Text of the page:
Above: Jaguar, in La Papalo, Mexico by Alejandro Prieto
Published: The East African Nation media 16-22 May 2020
By Rupi Mangat
The New Big 5 is an international initiative to create a New Big 5 (#NewBig5) of wildlife: the Big 5 of photography, not hunting. Shooting with a camera, not a gun. Check out this website and then vote for your five. The results will be announced later in the year. It’s open to all…young and old from any part of the world.
Above: The gate at Ruma National Park of the roan antelope. Copyright Rupi Mangat
Published: The East African Nation 14 April 2008
Only 40 surviving today – 2020.
If you think that only the African Rhino and elephant are endangered or a target of poachers, you are wrong. There are many other animals threatened with extinction who, unfortunately, are little known and rarely heard of.
Kenya’s roan antelope falls in this category. Today, this subspecies of the roan, Hippotragus equines langheldi, is only found in one tiny area in the world — Ruma National Park in western Kenya. At one time its territory stretched all the way from the Mara grasslands to Ruma. It was also found in other areas such as the Ithanga hills in Thika.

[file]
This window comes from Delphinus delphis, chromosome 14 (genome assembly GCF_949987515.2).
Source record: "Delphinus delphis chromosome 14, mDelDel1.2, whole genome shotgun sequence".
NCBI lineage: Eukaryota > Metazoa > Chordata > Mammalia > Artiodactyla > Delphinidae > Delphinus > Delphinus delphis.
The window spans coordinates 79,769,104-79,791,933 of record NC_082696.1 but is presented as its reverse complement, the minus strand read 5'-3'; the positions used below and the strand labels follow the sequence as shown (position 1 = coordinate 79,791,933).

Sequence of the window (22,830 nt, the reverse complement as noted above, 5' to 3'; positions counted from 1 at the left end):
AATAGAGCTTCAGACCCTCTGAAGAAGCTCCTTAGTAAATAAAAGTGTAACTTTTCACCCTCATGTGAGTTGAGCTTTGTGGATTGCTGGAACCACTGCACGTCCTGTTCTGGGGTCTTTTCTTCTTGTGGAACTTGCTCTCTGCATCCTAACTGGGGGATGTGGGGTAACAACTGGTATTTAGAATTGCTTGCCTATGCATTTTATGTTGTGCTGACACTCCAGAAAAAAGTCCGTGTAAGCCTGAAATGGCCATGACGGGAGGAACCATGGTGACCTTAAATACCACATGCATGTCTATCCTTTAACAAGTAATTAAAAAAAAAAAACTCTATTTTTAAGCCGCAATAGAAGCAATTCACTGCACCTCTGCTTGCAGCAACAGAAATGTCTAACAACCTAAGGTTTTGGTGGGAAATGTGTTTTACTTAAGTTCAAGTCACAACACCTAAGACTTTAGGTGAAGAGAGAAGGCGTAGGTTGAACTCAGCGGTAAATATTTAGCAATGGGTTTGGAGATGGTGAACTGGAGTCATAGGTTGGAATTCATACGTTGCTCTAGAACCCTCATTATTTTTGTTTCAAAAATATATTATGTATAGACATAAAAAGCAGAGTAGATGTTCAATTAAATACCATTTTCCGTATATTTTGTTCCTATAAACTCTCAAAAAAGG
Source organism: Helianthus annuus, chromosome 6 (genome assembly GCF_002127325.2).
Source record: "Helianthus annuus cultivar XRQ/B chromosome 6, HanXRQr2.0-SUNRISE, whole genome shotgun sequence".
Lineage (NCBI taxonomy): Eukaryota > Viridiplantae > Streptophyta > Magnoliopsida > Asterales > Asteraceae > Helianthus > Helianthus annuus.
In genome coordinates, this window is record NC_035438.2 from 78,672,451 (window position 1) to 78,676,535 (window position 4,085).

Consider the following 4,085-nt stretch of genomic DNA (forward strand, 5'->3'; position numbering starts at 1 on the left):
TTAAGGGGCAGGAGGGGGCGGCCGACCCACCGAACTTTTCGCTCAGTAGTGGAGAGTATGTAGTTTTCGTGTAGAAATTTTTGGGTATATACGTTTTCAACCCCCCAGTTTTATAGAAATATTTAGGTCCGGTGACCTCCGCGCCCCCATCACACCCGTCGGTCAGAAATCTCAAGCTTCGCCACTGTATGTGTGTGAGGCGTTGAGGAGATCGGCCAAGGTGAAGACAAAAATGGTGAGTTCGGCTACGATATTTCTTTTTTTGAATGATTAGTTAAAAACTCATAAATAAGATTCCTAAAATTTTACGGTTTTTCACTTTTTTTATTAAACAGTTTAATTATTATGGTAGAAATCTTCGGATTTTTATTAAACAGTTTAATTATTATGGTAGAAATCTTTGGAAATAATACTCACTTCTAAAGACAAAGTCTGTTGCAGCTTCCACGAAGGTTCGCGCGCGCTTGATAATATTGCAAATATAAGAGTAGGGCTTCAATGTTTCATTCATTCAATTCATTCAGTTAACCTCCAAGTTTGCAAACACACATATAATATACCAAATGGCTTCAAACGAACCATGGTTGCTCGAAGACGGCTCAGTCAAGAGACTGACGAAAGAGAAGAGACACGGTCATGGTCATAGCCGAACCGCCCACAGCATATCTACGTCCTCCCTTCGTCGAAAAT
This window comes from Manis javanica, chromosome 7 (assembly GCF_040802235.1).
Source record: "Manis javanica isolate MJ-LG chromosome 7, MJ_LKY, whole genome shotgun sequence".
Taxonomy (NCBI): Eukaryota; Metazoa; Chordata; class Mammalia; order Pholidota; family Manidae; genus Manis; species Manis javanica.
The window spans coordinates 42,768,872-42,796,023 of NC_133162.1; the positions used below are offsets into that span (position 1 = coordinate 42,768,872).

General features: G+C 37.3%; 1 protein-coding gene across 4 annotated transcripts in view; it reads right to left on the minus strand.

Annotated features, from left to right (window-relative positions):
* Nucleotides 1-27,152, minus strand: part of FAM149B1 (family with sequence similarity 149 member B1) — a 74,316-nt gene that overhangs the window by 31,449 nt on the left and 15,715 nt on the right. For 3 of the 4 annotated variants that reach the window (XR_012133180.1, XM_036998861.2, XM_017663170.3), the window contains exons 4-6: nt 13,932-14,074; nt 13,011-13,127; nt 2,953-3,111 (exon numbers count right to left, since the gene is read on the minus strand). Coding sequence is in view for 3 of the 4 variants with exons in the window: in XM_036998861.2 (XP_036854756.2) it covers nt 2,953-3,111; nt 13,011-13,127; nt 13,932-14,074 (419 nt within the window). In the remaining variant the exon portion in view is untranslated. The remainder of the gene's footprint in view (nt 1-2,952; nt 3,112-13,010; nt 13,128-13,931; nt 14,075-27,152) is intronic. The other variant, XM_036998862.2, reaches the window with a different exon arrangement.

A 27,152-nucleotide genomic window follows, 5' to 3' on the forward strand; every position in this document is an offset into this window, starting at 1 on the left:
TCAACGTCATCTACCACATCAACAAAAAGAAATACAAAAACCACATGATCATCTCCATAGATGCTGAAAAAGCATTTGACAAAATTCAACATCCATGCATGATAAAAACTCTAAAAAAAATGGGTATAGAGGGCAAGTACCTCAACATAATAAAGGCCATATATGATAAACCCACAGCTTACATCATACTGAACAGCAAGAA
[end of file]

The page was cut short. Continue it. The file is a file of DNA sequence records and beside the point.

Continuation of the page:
In Ancient Egypt’s royal tomb of the famous pharaoh, Tutankhamun are images of giraffes nibbling leaves while he sits in state some 3000 years ago. Giraffes and elephants including the rare okapi lived in the midst of the Egyptians until the forests were plundered to build boats and pyramids for the pharaohs, which heralded in the Saharan Sands.
Giraffes have globe trotted the earth since the Miocene era 23 million years ago when their range included Europe and Asia.
“Giraffes appear more frequently than most other animals on rock art,” states David Coulson of the Trust for Africa Rock Art (TARA) that is a digital repository of Africa’s most important prehistoric rock art. “It is the earliest artistic expressions of humankind, a window on how our ancestors related and interacted with nature and the natural world,” continues Coulson.